It’s a concern Steinberg sought to head off early in his speech: “Planning [streets] does not constitute a taking. It does not mean building 400 miles of roads. It happens over time.”
“These are not final plans, the final grid, or final dimensions,” Steinberg had said. “This is about moving toward a vision.”
And Steinberg had urged the city to start moving toward that vision post haste, before developers move ahead with he has called an incoherent collection of 22 towers now on the drawing boards:
“Call me a communist of whatever you like, but it is the responsibility of the city to set these rules,” he said, calling for a new zoning overlay to enact development controls immediately.
But Schelter’s concerns resonated with some on the planning commission: Commissioner Gloria Levin worried committing to a street grid might reduce “flexibility” in future development, while acting chair Marcia Moore Makadon questioned whether a “constrained” grid of streets would allow for institutional uses such as health care, education or museums.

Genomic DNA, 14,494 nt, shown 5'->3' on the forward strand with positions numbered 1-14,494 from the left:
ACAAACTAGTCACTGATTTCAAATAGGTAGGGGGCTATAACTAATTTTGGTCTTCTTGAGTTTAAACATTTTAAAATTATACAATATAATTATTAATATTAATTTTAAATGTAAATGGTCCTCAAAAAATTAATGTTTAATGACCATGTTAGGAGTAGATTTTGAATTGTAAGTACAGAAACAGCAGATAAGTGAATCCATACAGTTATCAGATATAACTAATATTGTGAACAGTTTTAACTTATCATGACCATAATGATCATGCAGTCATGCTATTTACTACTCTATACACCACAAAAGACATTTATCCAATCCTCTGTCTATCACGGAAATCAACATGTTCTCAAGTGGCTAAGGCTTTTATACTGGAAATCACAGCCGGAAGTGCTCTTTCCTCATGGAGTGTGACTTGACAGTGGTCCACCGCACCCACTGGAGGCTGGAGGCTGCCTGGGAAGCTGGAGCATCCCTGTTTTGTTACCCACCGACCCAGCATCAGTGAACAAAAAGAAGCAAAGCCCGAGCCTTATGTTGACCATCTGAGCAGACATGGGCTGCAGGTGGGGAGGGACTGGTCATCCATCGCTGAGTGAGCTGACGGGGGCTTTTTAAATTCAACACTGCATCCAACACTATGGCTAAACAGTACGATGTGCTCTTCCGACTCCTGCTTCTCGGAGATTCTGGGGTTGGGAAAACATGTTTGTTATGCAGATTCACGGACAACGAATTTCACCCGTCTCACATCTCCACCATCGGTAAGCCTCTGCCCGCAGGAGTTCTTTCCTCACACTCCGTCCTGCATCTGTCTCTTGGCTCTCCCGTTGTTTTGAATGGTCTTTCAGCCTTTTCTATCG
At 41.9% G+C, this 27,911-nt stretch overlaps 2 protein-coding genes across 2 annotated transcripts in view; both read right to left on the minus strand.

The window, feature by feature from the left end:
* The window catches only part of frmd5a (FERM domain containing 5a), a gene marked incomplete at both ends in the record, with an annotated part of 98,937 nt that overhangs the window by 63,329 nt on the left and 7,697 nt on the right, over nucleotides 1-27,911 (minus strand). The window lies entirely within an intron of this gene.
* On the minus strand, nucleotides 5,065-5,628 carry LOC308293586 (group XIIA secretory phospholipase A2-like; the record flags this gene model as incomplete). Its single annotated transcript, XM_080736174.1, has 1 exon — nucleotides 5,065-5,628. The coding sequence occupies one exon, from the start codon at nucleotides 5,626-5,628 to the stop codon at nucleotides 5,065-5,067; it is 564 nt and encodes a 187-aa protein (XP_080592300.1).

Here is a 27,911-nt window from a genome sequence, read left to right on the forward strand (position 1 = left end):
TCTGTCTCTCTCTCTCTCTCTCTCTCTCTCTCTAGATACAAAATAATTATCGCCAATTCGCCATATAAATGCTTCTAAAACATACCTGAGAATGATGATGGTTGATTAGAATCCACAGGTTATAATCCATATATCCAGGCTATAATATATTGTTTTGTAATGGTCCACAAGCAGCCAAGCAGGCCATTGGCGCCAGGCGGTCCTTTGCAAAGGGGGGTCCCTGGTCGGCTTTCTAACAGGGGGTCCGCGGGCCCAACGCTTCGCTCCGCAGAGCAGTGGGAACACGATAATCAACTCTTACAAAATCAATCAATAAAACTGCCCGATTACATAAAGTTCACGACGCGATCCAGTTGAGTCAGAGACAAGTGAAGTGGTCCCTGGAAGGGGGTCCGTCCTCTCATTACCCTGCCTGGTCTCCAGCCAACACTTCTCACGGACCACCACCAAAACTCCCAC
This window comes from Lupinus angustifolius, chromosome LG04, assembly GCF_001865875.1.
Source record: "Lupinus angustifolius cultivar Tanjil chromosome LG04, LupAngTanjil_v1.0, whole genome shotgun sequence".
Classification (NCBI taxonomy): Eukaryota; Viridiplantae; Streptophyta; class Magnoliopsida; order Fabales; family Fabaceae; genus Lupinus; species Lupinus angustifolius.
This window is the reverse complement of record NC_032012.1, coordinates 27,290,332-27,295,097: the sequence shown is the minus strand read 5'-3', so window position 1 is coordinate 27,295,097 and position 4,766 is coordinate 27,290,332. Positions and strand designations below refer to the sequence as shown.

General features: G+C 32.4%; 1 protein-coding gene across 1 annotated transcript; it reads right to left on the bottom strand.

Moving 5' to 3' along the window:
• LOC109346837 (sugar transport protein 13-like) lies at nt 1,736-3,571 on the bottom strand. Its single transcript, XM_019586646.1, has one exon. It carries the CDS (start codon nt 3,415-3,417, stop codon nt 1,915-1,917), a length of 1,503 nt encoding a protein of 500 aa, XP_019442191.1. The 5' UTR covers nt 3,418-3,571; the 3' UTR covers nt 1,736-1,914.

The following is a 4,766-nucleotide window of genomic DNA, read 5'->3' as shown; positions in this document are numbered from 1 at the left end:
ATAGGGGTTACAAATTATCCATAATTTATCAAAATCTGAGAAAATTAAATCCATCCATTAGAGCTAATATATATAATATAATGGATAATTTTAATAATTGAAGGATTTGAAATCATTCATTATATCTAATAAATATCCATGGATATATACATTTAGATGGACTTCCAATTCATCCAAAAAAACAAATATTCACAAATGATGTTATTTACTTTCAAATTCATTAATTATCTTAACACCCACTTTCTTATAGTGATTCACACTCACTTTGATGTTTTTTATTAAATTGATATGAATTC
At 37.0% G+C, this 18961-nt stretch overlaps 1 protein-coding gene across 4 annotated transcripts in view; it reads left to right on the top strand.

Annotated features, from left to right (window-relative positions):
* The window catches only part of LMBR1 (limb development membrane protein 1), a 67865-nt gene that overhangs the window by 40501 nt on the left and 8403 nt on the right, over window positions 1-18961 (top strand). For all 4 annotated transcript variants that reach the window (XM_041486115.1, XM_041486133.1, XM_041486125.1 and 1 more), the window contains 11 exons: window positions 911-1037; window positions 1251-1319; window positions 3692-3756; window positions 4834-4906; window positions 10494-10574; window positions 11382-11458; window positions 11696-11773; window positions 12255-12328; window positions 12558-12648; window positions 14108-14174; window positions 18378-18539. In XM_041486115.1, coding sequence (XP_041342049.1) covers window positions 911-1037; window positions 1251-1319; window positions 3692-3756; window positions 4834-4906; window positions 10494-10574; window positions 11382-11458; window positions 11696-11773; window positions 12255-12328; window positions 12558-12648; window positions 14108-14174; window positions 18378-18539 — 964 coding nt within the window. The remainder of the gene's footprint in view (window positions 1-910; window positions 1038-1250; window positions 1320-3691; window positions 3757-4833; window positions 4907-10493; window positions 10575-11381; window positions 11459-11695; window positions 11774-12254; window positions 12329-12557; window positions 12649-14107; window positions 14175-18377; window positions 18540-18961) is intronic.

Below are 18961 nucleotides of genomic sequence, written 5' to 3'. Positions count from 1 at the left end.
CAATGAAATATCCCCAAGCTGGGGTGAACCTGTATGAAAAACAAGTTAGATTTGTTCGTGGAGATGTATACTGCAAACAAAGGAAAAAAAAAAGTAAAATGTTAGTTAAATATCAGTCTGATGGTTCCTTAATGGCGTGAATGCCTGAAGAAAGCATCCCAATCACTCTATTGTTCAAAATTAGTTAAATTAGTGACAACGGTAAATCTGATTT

Support from CNU…
On Monday, the PennPraxis plan received the endorsement of the Congress for the New Urbanism, an influential national association of architects and planners devoted to bringing traditional urban design principles to 21st century cities.
Philadelphia developer Sam Sherman announced the endorsement before the Planning Commission, arguing that the hot market for downtown housing is “driven by the demand for an intricate street grid.”
“It’s astonishing that the development community would not recognize that this proposal will add value to the land along the river,” Sherman said. “Sometimes you gotta think beyond yourself.”
… and caution from PIDC
While the broom of history has swept the seven-mile Central Delaware study area almost entirely clean of industry, chairman of the Philadelphia Industrial Development Corporation John Grady lobbied for development sites like the vast and partially abandoned Conrail Yards to remain industrial.